This is an updated version of an earlier post to include important additions:
Ancient texts that mention events in prehistoric times, often linked such events of ‘world fire or flood’ with astronomical phenomena. A recent (2005) paper by M. A. van der Sluijs, ‘A Possible Babylonian Precursor to the Theory of Ecpyrōsis’, touches on the astronomical factor in the ancient texts.
A curious piece from the paper is a quote from a Babylonian text, the ‘Babyloniaca’ attributed to the Babylonian priest Berossus (third century BCE), that says, quote: “Berossus … affirms that the whole issue is brought about by the course of the planets”. It refers to the ‘Great Year’, and relates to planetary alignments that were studied by Johannes Kepler and known as Kepler’s Trigon. The major planets are Jupiter and Saturn, and a Great Conjunction is a conjunction of the planets Jupiter and Saturn.
An extract from another Babylonian epic text, one version from said paper reads thus: “– I rose up from my dwelling, and the control of heaven and earth was undone. The very heavens I made to tremble, the positions of the stars of heaven changed, and I did not return them to their places. –” A change in the ‘position of the stars of heaven’ can be a shift in the orientation of the Earth axis. An Obliquity change.
Earlier studies of evidence had provided very near dates to events as they were discerned from the megalithic calendars, together with various proxies that appear to corroborate both dates and events. Searching these dates in ‘Solar System Live’, an on-line software giving planetary positions for specific dates, has resulted in some interesting very near planetary alignment connected to the dates. The dates are too near for simple coincidence. The planets are Saturn and Jupiter, in line with Earth and the Sun, in S J E S order. However such conjunctions are frequent, so the relevance of these specific conjunctions to the prehistoric events remains an enigma.
Update 1: In attached picture, bottom graph, five events corresponding to five consecutive Eddy Cycle roots are indicated. A sixth has since been identified. Circa late 1300bce historically corresponds to the start of the period of civilisation collapse in the Eastern Mediterranean and Aegean.
Update 2: Background: An Earth obliquity change, from a tentative study, can possibly arise if a torque is imposed on the rotating Earth from external sources. Gravitational forces from planetary alignment on an oblate Earth may be such a source. In such a case the gravitational effect of the moon may be a substantial addition, but the software does not indicate the moon’s position. However other sources can provide additional insight.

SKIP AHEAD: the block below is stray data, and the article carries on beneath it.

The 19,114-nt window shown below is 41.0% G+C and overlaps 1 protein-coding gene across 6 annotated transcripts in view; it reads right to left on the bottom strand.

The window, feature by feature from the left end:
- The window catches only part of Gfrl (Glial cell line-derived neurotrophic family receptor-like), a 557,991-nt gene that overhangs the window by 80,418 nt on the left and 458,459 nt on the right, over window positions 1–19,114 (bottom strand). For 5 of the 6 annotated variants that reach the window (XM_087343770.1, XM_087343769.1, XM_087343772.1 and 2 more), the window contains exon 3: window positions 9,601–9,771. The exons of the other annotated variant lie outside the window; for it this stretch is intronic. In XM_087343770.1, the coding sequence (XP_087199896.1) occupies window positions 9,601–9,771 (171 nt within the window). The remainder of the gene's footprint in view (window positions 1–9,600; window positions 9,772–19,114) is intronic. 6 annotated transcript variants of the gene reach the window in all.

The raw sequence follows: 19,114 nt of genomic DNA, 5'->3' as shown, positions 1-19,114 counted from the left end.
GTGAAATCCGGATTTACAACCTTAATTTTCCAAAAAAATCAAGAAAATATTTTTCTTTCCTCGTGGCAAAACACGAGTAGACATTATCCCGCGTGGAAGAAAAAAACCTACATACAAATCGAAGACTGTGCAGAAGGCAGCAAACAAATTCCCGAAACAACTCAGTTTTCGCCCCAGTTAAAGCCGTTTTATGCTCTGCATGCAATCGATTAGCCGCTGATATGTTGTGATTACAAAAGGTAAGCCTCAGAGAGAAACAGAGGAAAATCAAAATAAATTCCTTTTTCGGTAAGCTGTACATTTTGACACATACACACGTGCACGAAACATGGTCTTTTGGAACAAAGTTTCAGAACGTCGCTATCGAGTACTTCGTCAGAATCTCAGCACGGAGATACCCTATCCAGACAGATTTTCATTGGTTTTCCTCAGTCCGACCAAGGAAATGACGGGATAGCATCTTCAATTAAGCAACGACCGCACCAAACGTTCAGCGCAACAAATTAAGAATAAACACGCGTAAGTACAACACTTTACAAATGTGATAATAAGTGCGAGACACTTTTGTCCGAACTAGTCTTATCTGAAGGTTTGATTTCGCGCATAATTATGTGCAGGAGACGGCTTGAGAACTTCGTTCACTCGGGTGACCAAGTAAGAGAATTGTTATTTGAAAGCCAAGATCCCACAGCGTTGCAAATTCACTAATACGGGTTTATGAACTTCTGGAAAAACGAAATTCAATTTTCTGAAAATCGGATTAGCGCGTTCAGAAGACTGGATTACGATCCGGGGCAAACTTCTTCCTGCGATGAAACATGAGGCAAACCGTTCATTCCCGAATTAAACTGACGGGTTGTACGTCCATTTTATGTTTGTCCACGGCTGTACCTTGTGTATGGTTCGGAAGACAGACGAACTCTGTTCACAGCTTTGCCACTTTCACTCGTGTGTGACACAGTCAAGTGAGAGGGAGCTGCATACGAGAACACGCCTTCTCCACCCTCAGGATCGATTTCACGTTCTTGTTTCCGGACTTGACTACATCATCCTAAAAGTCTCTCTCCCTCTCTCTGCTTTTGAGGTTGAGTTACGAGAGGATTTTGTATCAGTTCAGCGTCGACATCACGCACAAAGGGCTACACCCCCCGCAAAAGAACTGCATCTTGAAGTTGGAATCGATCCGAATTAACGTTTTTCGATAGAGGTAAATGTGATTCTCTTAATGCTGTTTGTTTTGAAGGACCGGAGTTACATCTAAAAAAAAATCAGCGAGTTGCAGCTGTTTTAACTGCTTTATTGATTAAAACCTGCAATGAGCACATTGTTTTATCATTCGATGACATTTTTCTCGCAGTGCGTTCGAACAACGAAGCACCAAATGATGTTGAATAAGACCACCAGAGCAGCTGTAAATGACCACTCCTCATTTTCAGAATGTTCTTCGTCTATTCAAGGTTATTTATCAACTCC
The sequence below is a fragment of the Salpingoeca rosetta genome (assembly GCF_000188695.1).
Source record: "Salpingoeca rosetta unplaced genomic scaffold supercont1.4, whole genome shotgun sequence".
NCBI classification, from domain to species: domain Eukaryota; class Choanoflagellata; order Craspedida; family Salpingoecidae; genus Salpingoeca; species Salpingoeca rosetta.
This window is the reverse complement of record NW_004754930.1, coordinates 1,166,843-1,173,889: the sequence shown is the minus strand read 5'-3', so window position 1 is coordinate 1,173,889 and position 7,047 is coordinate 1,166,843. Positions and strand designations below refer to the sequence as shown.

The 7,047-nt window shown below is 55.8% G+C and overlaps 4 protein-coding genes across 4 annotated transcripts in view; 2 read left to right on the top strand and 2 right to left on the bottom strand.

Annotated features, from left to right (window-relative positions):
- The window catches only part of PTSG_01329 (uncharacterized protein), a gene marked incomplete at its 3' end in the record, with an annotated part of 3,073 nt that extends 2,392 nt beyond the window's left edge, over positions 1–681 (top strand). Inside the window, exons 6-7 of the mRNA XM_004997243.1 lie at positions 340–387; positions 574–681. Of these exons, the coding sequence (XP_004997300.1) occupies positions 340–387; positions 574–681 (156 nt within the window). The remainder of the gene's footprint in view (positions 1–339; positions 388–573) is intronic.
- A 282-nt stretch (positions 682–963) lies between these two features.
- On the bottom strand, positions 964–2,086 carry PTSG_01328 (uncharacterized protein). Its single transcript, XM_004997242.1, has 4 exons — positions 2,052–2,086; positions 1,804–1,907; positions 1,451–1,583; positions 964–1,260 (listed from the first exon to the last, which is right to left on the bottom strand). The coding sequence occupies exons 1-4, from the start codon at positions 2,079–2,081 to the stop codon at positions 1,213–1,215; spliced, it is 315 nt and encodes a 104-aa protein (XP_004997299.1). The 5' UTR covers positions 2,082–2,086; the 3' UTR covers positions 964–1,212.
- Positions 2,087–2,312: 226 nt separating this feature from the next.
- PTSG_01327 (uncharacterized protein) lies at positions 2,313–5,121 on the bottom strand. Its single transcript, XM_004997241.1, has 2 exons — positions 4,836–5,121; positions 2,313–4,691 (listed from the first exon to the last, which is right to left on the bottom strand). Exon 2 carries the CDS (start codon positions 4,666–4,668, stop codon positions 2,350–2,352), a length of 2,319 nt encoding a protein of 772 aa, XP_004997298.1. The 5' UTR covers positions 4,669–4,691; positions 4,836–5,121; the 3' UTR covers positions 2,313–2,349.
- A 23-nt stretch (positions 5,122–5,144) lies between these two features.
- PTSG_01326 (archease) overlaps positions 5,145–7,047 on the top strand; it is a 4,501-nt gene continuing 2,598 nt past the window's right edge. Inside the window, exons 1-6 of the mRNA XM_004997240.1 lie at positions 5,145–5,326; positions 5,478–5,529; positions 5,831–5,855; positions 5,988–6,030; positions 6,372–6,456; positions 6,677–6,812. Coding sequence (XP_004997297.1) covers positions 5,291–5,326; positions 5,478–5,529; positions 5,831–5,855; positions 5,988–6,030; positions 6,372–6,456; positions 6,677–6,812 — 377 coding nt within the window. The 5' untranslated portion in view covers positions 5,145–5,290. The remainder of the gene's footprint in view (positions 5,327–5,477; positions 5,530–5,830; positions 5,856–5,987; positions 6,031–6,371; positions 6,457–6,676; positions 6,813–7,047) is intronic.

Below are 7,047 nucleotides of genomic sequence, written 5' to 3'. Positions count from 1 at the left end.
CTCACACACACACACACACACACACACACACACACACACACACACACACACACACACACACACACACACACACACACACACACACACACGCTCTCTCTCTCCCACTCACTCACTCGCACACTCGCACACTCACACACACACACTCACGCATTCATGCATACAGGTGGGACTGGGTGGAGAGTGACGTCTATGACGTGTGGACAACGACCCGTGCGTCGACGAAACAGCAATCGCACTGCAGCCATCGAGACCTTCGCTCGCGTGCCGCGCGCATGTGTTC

A recent study of the Biblical Flood as found from the earliest Akkadian sources has provided a clear indicator. The study appears in the book Wasserman, Nathan (2020). The Flood : The Akkadian Sources. A New Edition, Commentary, and a Literary Discussion. Leuven – Paris – Bristol, CT: Peeters. In a commentary it was said that “The date of the Flood was set at the end of the lunar month, on the darkest night of the month when the moon is invisible.” This important observation indicates that the moon was also in-line with the sun and planets. Other important indicators are also to be found in this study. The ‘Flood’ which is referred to as ‘The Flood from the West’ is found in many flood myth, except as noted, in Egypt. This harks back to Herodotus and his discourses with the Egyptian priests, where it is said ” The sun, however, had within this period of time, on four several occasions, moved from his wonted course, twice rising where he now sets, and twice setting where he now rises. Egypt was in no degree affected by these changes; the productions of the land, and of the river, remained the same; nor was there anything unusual either in the diseases or the deaths.” Two observations here: a movement of the sun’s rising and setting points, which the megalithic calendars clearly indicate in their dimensions. And that Egypt was not effected by a Flood from the West; a geological possibility.